Media[edit]

Manga[edit]

Blame! is written and illustrated by Tsutomu Nihei. The series ran in Kodansha's Monthly Afternoon from 1997 to 2003.[6] Its chapters were collected in ten tankōbon volumes (tankōbon) by Kodansha's Afternoon KC imprint.

In February 2005, Tokyopop announced that it has licensed Blame! for U.S. distribution, with publication beginning in August 2005. After releasing the final volume in 2007, the series has gone out of print with several volumes becoming increasingly hard to find. In February 2016, Vertical announced that it had licensed the series.[1]

Volumes[edit]

Tankōbon release
No. Original release date Original ISBN English release date English ISBN
1 June 20, 1998[7]4-06-314182-9August 9, 2005[8]1-59532-834-3
2 December 16, 1998[9]4-06-314194-2November 8, 2005[10]1-59532-835-1
3 August 20, 1999[11]4-06-314218-3February 7, 2006[12]1-59532-836-X
4 March 21, 2000[13]4-06-314235-3May 9, 2006[14]1-59532-837-8
5 September 20, 2000[15]4-06-314251-5August 8, 2006[16]1-59532-838-6
6 March 21, 2001[17]4-06-314263-9November 7, 2006[18]1-59532-839-4
7 October 20, 2001[19][20]4-06-314277-9
4-06-336342-2 (limited edition)
February 13, 2007[21]1-59532-840-8
8 April 20, 2002[22]4-06-314289-2May 8, 2007[23]1-59532-841-6
9 December 18, 2002[24]4-06-314310-4August 7, 2007[25]1-59532-842-4
10 September 18, 2003[26]4-06-314328-7November 13, 2007[27]1-59532-843-2
Master's edition
No. Original release date Original ISBN English release date English ISBN
1 April 23, 2015[28]978-4-06-377201-2September 13, 2016[29]978-1-942993-77-3
2 April 23, 2015[30]978-4-06-377202-9December 13, 2016[31]978-1-942993-78-0
3 May 22, 2015[32]978-4-06-377203-6March 21, 2017[33]978-1-942993-79-7
4 May 22, 2015[34]978-4-06-377204-3June 27, 2017[35]978-1-942993-80-3
5 June 23, 2015[36]978-4-06-377210-4September 12, 2017[35]978-1-942993-81-0
6 June 23, 2015[37]978-4-06-377211-1December 12, 2017[35]978-1-942993-82-7

Blame! Academy[edit]

Blame! Academy (ブラム学園!, Buramu Gakuen!) is a spin-off series of Blame! by Tsutomu Nihei. Set in the same "City" as Blame!, it is a parody and comedy about various characters in the main Blame! story in a traditional Japanese school setting. Various elements in the main Blame! story are being parodied, including the relationship between Killy and Cibo, and Dhomochevsky and Iko. It was irregularly published in Afternoon. A compilation volume, titled Blame Gakuen! and So On was published by Kodansha on September 19, 2008.[38]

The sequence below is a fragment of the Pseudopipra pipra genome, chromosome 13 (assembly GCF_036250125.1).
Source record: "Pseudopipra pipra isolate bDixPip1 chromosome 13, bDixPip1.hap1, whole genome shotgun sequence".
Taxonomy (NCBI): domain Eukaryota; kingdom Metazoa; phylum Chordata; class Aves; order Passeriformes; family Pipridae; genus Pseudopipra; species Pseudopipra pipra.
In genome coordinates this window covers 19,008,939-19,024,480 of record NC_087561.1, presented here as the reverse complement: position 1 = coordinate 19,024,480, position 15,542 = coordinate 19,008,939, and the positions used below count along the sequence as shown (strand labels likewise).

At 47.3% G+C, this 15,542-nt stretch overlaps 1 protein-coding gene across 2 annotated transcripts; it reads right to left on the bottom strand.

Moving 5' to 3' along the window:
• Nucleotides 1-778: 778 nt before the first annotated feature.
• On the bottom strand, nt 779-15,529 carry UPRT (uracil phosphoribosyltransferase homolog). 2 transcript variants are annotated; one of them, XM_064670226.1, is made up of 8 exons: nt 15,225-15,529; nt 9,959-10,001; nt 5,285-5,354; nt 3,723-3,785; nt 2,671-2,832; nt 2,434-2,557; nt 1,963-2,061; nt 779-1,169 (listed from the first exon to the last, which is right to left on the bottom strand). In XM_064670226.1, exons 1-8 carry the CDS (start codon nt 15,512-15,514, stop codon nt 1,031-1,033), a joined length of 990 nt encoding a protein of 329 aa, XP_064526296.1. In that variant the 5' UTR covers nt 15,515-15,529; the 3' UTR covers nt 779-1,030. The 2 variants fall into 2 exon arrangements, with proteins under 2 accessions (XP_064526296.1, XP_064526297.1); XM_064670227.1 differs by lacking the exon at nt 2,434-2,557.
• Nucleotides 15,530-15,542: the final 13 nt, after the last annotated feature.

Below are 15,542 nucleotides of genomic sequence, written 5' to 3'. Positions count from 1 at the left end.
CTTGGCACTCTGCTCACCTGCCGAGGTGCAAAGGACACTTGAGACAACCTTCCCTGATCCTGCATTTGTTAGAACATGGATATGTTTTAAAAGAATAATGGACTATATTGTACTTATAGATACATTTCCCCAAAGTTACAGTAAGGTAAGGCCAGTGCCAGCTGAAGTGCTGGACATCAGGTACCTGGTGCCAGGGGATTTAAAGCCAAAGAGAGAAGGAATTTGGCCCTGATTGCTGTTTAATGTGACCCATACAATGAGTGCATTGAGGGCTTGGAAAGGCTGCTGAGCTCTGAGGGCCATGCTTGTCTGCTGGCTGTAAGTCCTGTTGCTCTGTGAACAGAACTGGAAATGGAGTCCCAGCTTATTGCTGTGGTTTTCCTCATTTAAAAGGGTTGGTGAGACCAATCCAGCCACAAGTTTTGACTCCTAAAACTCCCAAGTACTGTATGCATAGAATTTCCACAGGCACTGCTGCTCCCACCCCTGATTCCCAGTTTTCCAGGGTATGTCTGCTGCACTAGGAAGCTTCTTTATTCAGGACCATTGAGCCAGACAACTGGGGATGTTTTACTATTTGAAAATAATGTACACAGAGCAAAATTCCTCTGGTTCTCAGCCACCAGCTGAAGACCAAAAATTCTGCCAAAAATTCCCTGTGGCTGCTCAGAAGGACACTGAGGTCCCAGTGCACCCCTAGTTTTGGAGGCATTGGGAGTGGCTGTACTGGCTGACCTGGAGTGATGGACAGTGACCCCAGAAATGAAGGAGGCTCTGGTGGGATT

Blame!²[edit]

Blame!² (ブラム!², Buramu! Tsu), subtitled Chronicle of the Escape from the Megastructure by the Eighth Incarnation of Pcell (第八系子体プセルの都市構造体脱出記, Dai-hachi Keikotai Puseru no Toshikōzōtai Dasshutsu Ki), is a full-color, 16-page one-shot. Like NSE: Net Sphere Engineer, Blame!² is a sequel to the original Blame!, taking place at a point in the distant future. It was published March 21, 2008 in the second volume of Kodansha's Weekly Morning Special Edition magazine, Mandala. This one-shot was also compiled in one volume with Blame! Academy, titled Blame Gakuen! and So On in 2008. Set an undefined but long time after the events of Blame!, it follows an incarnation of P-cell. After Killy's success in Blame!, humanity has begun to dominate The City once more and began wiping out most Silicon Life. After P-cell escapes the extinction as the sole survivor of her kind (which is beset by humanity and the Safeguard), she is saved from death by Killy. She eventually makes it to the edge of the City, where it is implied she travels to another planet and restarts Silicon Life civilization using the stored gene-data of her dead companions.